Germany tightens COVID-19 lockdown over holidays as cases remain stubbornly high

Most stores shut, tight limits on social contacts, no singing in church and a ban on fireworks sales: Germany is ratcheting up its pandemic restrictions in an effort to cut the stubbornly high rate of coronavirus infections.

Schools, non-essential businesses to close for weeks starting Wednesday

German Chancellor Angela Merkel adjusts her face mask during a news conference in Berlin on Sunday. (Bernd von Jutrczenka/Pool via The Associated Press)

Most stores shut, tight limits on social contacts, no singing in church and a ban on fireworks sales: Germany is ratcheting up its pandemic restrictions in an effort to cut the stubbornly high rate of coronavirus infections.

Chancellor Angela Merkel said she and the governors of Germany's 16 states agreed on Sunday to step up the country's lockdown measures beginning on Wednesday to Jan. 10 to stop the country's exponential rise of COVID-19 cases.

"We are forced to act and we're acting," Merkel told reporters in Berlin, noting that existing restrictions imposed in November had failed to significantly reduce the number of new infections.

The seven-day rolling average of daily new cases in Germany has risen over the past two weeks from 21.23 new cases per 100,000 people on Nov. 28 to 26 new cases per 100,000 people on Dec. 12.

Starting on Wednesday, schools nationwide will be closed or switch to home schooling and most non-food stores will be shuttered, as will businesses such as hairdressers that have so far been allowed to remain open. Restaurant takeout will still be permitted, but no eating or drinking can take place on-site.

Police wearing face masks are seen at a mulled wine booth in Dresden, Germany, on Saturday. (Hannibal Hanschke/Reuters)

With the exception of Christmas, the number of people allowed to meet indoors will remain restricted to five, not including children under 14.

The sale of fireworks traditionally used to celebrate the new year will also be banned, as will public outdoor gatherings on New Year's Eve.

Bavaria's governor, Markus Soeder, said the ban on fireworks followed appeals from hospitals, which said they wouldn't be able to treat the large number of serious injuries that result every year from mishandled explosives.

"We need to be careful that Germany doesn't become the problem child of Europe," he said.

Germany has set new records in the number of confirmed cases and deaths in recent weeks. Overall it has had about 22,000 virus deaths, a toll that is one-third that of Italy and Britain.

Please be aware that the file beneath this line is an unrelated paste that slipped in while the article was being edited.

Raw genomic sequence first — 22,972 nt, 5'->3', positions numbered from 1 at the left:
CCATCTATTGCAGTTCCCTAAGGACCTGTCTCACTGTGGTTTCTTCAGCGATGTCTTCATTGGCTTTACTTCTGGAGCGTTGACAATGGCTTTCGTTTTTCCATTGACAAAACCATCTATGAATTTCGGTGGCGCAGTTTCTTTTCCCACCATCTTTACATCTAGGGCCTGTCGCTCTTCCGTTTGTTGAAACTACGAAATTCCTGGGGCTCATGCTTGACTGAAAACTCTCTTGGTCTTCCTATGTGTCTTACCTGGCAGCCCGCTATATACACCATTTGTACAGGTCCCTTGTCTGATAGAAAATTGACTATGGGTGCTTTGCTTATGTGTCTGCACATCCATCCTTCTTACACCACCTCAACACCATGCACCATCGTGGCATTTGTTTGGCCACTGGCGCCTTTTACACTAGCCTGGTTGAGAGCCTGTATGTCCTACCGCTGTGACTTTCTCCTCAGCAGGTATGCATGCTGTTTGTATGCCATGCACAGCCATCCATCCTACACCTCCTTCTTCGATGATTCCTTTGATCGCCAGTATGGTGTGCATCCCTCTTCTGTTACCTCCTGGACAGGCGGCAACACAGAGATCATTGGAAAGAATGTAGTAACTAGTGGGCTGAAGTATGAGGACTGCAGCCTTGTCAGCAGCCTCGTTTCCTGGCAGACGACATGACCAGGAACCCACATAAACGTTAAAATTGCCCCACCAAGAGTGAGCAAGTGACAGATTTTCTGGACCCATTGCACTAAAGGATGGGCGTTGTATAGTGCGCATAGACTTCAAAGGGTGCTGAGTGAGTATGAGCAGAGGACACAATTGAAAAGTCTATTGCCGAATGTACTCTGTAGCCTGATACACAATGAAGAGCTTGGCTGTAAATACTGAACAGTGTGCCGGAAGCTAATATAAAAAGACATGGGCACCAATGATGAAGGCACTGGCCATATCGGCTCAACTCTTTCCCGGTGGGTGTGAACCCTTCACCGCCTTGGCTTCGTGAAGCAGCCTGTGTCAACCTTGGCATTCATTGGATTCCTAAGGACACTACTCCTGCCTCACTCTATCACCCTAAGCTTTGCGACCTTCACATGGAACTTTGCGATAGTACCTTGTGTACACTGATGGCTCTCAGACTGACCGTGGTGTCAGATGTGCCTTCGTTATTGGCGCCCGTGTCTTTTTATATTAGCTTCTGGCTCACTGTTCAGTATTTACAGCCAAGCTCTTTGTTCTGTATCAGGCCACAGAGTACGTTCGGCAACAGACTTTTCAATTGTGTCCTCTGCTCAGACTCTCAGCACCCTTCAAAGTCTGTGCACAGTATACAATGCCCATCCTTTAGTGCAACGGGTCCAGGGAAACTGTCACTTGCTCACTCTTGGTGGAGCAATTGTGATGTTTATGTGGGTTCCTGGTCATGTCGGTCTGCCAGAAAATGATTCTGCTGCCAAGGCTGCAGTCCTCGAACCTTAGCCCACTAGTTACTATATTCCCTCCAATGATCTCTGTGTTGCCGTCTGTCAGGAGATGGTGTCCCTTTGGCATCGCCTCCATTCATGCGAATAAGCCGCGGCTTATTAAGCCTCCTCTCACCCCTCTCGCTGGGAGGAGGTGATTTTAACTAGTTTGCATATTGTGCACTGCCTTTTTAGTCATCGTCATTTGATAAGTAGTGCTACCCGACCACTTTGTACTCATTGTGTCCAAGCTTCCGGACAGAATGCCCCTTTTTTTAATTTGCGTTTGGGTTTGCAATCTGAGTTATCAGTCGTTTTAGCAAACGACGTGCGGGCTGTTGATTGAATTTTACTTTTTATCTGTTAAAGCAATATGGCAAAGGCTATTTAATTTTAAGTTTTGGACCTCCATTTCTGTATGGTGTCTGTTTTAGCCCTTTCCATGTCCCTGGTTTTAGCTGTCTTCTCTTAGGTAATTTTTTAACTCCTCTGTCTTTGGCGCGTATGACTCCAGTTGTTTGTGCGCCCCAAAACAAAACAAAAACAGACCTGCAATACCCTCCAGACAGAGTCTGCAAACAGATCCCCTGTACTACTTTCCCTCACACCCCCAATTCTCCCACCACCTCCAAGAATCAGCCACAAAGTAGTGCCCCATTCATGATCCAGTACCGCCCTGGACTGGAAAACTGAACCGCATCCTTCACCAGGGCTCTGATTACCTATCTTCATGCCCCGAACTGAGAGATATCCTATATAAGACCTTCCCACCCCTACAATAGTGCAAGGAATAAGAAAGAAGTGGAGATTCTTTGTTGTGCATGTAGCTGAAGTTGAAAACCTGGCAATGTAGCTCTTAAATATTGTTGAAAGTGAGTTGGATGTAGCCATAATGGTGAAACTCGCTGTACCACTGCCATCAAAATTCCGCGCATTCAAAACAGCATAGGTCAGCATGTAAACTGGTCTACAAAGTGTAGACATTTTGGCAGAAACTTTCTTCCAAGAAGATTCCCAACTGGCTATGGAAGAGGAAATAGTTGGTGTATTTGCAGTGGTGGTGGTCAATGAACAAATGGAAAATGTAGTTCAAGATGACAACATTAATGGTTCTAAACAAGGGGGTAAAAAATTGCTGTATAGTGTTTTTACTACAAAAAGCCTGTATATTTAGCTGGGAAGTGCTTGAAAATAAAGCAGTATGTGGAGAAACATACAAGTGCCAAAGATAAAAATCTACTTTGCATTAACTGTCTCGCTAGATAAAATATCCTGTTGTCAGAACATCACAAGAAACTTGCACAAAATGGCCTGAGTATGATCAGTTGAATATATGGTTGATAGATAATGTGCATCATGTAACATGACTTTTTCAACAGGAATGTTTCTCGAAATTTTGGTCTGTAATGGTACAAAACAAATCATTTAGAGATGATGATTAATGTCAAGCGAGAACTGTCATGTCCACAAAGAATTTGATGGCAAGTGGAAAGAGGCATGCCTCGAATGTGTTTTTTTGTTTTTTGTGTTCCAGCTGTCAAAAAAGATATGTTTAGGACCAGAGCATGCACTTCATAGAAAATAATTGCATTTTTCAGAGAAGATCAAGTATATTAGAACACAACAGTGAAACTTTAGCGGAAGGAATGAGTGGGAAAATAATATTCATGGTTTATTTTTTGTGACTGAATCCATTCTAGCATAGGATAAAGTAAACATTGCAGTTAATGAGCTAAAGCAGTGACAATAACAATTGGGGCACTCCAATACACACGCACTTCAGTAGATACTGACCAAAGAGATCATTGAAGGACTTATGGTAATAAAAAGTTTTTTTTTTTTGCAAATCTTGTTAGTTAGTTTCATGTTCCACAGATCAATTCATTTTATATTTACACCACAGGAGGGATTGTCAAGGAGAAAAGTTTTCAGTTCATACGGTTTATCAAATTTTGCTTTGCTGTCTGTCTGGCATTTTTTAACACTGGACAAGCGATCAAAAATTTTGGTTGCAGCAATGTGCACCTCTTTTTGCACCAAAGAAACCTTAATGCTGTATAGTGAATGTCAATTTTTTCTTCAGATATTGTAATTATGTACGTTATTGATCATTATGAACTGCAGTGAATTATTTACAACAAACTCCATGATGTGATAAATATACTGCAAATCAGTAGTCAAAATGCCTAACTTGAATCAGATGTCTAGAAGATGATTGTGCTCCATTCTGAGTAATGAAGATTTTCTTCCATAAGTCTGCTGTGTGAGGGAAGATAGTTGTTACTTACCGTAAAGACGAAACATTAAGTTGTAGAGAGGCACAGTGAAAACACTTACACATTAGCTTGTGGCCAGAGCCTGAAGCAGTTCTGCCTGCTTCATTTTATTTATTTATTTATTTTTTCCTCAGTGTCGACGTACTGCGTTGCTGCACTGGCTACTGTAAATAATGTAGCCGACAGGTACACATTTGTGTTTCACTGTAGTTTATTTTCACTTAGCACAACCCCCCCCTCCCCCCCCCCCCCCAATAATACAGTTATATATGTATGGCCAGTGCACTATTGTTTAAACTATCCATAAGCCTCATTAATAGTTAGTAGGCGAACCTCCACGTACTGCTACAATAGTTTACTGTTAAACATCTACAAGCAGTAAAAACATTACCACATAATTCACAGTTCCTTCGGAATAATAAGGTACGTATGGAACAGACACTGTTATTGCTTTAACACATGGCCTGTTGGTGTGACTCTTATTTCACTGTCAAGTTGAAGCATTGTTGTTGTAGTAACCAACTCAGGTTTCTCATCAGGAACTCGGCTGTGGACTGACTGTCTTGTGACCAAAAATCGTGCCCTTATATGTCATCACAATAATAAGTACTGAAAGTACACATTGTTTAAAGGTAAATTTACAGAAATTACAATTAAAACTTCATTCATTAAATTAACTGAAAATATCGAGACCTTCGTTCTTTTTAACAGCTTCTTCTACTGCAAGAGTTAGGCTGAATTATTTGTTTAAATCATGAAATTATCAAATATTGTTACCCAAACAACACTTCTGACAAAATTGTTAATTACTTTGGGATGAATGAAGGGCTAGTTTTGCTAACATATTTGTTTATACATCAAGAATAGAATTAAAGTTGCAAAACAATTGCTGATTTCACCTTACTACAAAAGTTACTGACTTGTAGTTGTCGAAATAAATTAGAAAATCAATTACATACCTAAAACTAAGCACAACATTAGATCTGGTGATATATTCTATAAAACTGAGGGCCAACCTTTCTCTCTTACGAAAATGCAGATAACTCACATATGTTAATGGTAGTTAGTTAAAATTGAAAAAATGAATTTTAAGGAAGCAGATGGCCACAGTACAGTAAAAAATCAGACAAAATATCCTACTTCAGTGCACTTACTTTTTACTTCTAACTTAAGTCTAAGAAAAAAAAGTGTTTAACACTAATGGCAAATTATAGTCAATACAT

People wearing face masks light candles at a vigil to commemorate those who died from COVID-19, in Berlin on Sunday. (Christian Mang/Reuters)

Finance Minister Olaf Scholz said the government would provide further financial support for businesses affected by the lockdown. German news agency dpa reported that the additional sums amounted to 11.2 billion euros ($17.3 billion Cdn).

Employers will be asked to let staff work from home, where possible, for the next month.

Religious services will be permitted, provided minimum distancing rules are in place and masks are worn, although singing will be banned.

Health workers at 'physical and psychological limits'

Staff in nursing homes will be required to take COVID-19 tests several times a week, and visitors to the homes will have to provide a negative test result before being able to see relatives..

The German Hospital Federation welcomed the new measures but called it "difficult to comprehend" why the European Medicines Agency had not yet approved the first coronavirus vaccine. Britain, Canada and the United States have already approved the Pfizer-BioNTech vaccine, and the U.K. began vaccinations last week.

Hospitals in the hard-hit eastern region around Dresden have appealed for people to responsibly follow physical distancing and mask-wearing, saying medical facilities were about to hit full capacity.

"Nurses and doctors are already at their physical and psychological limits," the hospitals said in newspaper ads.

Three counties in Saxony, where Dresden is located, have reported rates of infection more than 10 times as high as the government's target. The state has been a hotbed of protests against coronavirus restrictions.

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